Background and importance Within the hospital setting, arrhythmias prolong hospitalisations, worsen the patient’s clinical status and can increase the mortality rate. It is often difficult to choose between the available antiarrhythmic therapies. Currently in our facilities, there are no antiarrhythmic or subsequent anticoagulation drug selection protocols.
Aim and objectives The aim of the study was to characterise admitted patients that had inhospital arrythmias and analyse their antiarrhythmic therapy, anticoagulation needs and drug interactions to evaluate the appropriate use of these drugs according to international guidelines and help to establish evidence based pharmacotherapeutic guidelines.
Material and methods A retrospective observational study of hospitalised patients over a 2 year period was conducted. Information was obtained from the hospital’s inpatient management systems, and IBM SPSS software was used for data processing.
Results In this study, 270 patients were analysed, most in the 70-year-old age group, with a prolonged hospital stay. In cases of atrial fibrillation, it was found that some loading doses were omitted, or the oral route was used when amiodarone administration was required. In 51% of patients, arrhythmia was stabilised in the outpatient setting; in the remaining 39%, arrhythmia was stabilised during hospitalisation without requiring in-home medication.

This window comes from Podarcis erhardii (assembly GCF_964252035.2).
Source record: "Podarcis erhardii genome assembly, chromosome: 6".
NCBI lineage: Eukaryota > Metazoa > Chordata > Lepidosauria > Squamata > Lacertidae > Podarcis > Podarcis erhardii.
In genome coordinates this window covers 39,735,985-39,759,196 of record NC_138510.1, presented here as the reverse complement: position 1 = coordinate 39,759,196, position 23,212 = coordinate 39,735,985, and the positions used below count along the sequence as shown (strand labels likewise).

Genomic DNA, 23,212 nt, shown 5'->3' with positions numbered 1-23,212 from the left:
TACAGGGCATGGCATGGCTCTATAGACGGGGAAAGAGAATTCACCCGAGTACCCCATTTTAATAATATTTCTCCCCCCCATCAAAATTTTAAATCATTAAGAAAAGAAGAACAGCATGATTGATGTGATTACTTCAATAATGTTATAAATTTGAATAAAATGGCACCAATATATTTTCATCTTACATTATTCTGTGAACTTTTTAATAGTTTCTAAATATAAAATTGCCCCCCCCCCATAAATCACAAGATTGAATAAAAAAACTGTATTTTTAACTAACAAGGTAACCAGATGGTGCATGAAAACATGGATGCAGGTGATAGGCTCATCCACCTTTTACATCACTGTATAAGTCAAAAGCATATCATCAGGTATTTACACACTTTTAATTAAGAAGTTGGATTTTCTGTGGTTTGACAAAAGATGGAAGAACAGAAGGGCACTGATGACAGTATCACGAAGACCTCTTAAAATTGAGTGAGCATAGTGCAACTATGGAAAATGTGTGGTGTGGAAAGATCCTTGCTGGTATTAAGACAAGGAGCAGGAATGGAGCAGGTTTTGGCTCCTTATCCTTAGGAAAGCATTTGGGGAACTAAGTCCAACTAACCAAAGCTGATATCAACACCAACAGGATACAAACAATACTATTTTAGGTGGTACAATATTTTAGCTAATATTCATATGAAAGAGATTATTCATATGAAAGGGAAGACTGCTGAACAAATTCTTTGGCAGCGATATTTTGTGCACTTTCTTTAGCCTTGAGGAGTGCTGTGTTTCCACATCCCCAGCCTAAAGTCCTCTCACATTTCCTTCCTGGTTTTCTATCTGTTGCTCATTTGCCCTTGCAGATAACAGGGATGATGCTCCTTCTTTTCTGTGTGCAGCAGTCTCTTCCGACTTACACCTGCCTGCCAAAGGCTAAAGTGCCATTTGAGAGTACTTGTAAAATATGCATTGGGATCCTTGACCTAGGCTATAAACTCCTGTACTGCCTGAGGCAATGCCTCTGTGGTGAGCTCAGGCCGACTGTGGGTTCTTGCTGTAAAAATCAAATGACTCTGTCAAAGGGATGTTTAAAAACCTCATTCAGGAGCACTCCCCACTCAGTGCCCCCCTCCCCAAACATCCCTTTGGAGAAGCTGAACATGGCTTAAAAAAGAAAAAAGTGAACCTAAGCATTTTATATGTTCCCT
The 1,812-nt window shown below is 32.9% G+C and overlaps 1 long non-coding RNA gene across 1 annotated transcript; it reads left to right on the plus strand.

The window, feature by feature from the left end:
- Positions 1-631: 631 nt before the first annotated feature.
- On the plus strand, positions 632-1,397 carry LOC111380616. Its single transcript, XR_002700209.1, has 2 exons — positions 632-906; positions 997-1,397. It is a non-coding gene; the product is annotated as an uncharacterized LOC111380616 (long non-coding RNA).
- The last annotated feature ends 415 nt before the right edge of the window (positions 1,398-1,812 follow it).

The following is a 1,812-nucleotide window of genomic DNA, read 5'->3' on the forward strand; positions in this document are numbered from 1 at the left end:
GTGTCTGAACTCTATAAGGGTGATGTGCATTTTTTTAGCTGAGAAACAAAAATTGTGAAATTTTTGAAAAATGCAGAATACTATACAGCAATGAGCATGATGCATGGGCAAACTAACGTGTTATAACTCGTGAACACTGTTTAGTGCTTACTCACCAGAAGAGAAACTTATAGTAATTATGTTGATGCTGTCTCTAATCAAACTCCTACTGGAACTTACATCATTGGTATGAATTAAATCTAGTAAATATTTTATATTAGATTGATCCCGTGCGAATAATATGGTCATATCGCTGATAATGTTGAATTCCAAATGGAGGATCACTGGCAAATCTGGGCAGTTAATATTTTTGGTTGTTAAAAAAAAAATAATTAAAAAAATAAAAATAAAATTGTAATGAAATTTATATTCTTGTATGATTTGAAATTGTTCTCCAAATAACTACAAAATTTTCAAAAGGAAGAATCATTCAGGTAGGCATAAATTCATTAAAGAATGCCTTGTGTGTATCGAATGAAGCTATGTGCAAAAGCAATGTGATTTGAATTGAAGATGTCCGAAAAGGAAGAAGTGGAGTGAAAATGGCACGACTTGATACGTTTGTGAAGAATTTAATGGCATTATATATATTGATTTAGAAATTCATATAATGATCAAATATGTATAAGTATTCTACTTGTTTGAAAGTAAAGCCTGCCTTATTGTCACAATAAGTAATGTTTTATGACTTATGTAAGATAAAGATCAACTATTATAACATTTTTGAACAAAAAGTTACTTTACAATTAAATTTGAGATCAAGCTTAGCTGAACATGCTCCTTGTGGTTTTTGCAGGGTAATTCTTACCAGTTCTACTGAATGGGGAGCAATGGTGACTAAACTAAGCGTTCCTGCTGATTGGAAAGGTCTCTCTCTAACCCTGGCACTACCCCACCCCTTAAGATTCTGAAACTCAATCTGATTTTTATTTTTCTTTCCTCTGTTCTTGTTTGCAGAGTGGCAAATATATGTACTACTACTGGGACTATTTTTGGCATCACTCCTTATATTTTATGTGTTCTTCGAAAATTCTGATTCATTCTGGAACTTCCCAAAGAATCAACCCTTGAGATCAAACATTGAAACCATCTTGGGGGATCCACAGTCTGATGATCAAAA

As shown in figure 1, most of these patients received optimal antiarrhythmic therapy. When evaluating the need for anticoagulation in patients who had atrial fibrillation based only on the CHA2DS2-VASc score, only 18.5% received optimal treatment. Among the studied population, more than 300 drug interactions were found and related to QTc prolongation that needed to be monitored.
Conclusion and relevance Antiarrhythmic prescription was adequate in most cases. Amiodarone was the most prescribed antiarrhythmic and presented multiple drug interactions. In the studied population, the anticoagulant selection was not optimal based on the evaluation of CHA2DS2VASc2. It is necessary to improve anticoagulation therapy in patients with arrythmias. There is room for improvement, and the clinical pharmacist could collaborate in optimisation, improving the final results, and avoiding complications and drug related adverse effects. Creating a drug dispensing protocol in addition to a comprehensive clinical evaluation for antiarrhythmic therapy, taking all the risk factors, drug interactions and each patient’s particular needs into consideration, is essential.
References and/or acknowledgements None
Conflict of interest No conflict of interest
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